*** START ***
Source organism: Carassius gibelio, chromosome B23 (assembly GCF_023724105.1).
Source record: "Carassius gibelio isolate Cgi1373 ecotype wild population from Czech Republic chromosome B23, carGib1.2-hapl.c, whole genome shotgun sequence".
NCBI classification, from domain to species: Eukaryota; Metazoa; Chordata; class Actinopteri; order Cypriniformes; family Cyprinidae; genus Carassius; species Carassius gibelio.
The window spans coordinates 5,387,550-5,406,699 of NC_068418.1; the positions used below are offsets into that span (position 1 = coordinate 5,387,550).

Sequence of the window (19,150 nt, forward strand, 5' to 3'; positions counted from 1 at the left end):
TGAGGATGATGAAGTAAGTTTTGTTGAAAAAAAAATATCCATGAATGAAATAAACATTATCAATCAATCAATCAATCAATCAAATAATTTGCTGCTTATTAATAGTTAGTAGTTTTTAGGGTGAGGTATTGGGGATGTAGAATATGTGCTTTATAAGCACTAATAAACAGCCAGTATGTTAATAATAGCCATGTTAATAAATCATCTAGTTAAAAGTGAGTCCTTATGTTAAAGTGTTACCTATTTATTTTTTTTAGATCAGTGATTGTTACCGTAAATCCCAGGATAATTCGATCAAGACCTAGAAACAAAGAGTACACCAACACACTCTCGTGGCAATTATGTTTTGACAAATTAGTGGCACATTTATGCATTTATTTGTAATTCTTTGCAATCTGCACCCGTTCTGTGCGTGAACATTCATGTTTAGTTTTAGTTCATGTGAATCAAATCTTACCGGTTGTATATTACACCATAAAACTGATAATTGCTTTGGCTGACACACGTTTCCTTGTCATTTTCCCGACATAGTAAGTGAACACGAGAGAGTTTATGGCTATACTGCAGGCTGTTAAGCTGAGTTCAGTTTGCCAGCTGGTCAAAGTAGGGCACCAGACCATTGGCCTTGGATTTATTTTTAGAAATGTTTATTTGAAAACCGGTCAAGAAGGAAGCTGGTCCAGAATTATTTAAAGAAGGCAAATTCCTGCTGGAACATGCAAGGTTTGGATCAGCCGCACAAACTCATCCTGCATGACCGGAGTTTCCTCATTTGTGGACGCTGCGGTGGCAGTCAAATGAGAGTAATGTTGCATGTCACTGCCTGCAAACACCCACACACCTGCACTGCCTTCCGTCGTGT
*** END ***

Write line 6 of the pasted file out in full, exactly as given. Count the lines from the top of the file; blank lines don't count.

TGAGGATGATGAAGTAAGTTTTGTTGAAAAAAAAATATCCATGAATGAAATAAACATTATCAATCAATCAATCAATCAATCAAATAATTTGCTGCTTATTAATAGTTAGTAGTTTTTAGGGTGAGGTATTGGGGATGTAGAATATGTGCTTTATAAGCACTAATAAACAGCCAGTATGTTAATAATAGCCATGTTAATAAATCATCTAGTTAAAAGTGAGTCCTTATGTTAAAGTGTTACCTATTTATTTTTTTTAGATCAGTGATTGTTACCGTAAATCCCAGGATAATTCGATCAAGACCTAGAAACAAAGAGTACACCAACACACTCTCGTGGCAATTATGTTTTGACAAATTAGTGGCACATTTATGCATTTATTTGTAATTCTTTGCAATCTGCACCCGTTCTGTGCGTGAACATTCATGTTTAGTTTTAGTTCATGTGAATCAAATCTTACCGGTTGTATATTACACCATAAAACTGATAATTGCTTTGGCTGACACACGTTTCCTTGTCATTTTCCCGACATAGTAAGTGAACACGAGAGAGTTTATGGCTATACTGCAGGCTGTTAAGCTGAGTTCAGTTTGCCAGCTGGTCAAAGTAGGGCACCAGACCATTGGCCTTGGATTTATTTTTAGAAATGTTTATTTGAAAACCGGTCAAGAAGGAAGCTGGTCCAGAATTATTTAAAGAAGGCAAATTCCTGCTGGAACATGCAAGGTTTGGATCAGCCGCACAAACTCATCCTGCATGACCGGAGTTTCCTCATTTGTGGACGCTGCGGTGGCAGTCAAATGAGAGTAATGTTGCATGTCACTGCCTGCAAACACCCACACACCTGCACTGCCTTCCGTCGTGT